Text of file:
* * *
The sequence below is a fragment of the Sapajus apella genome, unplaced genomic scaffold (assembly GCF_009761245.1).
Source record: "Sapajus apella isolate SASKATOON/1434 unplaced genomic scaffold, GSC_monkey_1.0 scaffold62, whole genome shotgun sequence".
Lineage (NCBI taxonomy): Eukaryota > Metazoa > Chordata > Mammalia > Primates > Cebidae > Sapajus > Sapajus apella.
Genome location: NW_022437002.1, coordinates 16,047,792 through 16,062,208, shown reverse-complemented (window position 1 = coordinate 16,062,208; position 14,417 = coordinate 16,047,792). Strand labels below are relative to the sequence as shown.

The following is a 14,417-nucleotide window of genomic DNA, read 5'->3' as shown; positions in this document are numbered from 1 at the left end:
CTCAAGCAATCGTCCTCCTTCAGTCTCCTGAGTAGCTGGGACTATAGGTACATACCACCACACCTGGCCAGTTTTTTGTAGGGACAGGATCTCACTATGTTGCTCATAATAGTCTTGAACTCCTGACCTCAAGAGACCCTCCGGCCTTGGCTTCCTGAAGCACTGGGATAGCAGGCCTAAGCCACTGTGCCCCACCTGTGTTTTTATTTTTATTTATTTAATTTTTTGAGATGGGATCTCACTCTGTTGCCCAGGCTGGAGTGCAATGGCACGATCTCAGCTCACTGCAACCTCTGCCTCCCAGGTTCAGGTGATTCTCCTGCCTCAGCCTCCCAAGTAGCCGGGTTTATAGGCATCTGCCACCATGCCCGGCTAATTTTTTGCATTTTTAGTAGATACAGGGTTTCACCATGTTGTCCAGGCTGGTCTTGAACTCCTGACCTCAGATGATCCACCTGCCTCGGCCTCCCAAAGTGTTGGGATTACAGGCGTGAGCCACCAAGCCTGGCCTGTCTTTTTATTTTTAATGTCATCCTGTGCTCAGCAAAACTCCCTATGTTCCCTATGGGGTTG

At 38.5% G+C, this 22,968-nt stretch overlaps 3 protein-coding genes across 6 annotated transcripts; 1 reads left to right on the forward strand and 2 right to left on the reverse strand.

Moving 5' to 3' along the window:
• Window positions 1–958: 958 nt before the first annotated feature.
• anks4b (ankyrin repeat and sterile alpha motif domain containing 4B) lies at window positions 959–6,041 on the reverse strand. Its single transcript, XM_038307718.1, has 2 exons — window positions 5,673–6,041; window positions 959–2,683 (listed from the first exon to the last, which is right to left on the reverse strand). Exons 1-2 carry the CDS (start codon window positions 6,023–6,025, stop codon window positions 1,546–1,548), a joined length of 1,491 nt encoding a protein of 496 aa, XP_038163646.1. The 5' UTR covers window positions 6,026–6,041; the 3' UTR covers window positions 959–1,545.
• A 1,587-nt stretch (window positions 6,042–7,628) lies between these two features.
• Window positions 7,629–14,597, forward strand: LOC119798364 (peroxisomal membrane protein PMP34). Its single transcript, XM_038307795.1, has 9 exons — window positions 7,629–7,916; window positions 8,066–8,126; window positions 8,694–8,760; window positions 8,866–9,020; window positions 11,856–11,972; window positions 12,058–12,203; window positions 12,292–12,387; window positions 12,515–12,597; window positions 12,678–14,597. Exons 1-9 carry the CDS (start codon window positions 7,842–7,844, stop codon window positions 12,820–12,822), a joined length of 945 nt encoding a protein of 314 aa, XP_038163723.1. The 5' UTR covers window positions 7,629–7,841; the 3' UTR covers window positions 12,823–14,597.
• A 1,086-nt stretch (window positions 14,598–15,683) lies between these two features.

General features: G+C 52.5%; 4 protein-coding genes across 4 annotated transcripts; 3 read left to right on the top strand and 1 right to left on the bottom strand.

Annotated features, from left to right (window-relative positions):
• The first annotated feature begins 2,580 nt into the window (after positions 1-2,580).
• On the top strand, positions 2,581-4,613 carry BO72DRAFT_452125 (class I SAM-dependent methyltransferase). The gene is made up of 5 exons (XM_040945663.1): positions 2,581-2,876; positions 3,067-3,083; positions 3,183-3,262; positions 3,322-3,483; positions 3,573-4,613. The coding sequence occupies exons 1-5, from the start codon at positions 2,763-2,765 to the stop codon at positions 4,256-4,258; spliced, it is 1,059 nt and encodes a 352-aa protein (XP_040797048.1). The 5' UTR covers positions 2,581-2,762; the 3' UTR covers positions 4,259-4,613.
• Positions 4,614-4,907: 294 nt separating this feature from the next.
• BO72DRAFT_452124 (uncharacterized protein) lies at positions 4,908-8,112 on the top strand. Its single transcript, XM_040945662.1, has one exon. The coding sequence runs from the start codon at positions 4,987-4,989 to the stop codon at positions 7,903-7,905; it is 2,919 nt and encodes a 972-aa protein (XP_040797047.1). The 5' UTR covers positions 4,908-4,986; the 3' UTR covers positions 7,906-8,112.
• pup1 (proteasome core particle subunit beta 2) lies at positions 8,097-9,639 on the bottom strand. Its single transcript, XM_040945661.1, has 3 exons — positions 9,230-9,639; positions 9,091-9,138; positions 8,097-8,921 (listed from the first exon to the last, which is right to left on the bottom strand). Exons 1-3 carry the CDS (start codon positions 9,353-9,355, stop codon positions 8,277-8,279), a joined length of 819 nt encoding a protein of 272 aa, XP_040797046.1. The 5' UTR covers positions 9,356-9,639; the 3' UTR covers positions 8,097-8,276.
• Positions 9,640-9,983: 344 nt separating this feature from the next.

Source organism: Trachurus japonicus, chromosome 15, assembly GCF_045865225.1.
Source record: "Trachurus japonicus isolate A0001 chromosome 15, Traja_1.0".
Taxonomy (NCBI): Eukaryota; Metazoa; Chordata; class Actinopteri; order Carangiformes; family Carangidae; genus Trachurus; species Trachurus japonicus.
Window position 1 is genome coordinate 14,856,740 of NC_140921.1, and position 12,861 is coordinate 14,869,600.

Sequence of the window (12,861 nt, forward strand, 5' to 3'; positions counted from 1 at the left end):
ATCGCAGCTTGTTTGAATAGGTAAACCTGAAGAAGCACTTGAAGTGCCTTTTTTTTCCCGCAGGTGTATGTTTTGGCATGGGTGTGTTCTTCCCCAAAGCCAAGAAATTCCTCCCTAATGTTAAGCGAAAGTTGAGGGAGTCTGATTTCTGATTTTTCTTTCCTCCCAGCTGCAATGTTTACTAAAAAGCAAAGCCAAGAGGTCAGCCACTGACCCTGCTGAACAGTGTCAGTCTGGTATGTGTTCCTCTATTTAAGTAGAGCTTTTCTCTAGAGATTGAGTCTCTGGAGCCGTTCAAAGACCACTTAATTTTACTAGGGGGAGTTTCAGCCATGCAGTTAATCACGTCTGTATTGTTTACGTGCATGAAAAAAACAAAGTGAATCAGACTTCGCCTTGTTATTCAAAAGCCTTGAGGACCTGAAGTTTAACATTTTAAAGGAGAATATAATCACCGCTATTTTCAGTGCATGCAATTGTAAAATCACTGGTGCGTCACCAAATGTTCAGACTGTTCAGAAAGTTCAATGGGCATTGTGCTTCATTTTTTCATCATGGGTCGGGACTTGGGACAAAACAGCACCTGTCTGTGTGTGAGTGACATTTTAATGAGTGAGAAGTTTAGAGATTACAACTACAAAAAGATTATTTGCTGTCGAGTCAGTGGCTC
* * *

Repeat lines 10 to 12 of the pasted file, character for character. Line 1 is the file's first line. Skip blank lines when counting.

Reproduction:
• anks4b (ankyrin repeat and sterile alpha motif domain containing 4B) lies at window positions 959–6,041 on the reverse strand. Its single transcript, XM_038307718.1, has 2 exons — window positions 5,673–6,041; window positions 959–2,683 (listed from the first exon to the last, which is right to left on the reverse strand). Exons 1-2 carry the CDS (start codon window positions 6,023–6,025, stop codon window positions 1,546–1,548), a joined length of 1,491 nt encoding a protein of 496 aa, XP_038163646.1. The 5' UTR covers window positions 6,026–6,041; the 3' UTR covers window positions 959–1,545.
• A 1,587-nt stretch (window positions 6,042–7,628) lies between these two features.
• Window positions 7,629–14,597, forward strand: LOC119798364 (peroxisomal membrane protein PMP34). Its single transcript, XM_038307795.1, has 9 exons — window positions 7,629–7,916; window positions 8,066–8,126; window positions 8,694–8,760; window positions 8,866–9,020; window positions 11,856–11,972; window positions 12,058–12,203; window positions 12,292–12,387; window positions 12,515–12,597; window positions 12,678–14,597. Exons 1-9 carry the CDS (start codon window positions 7,842–7,844, stop codon window positions 12,820–12,822), a joined length of 945 nt encoding a protein of 314 aa, XP_038163723.1. The 5' UTR covers window positions 7,629–7,841; the 3' UTR covers window positions 12,823–14,597.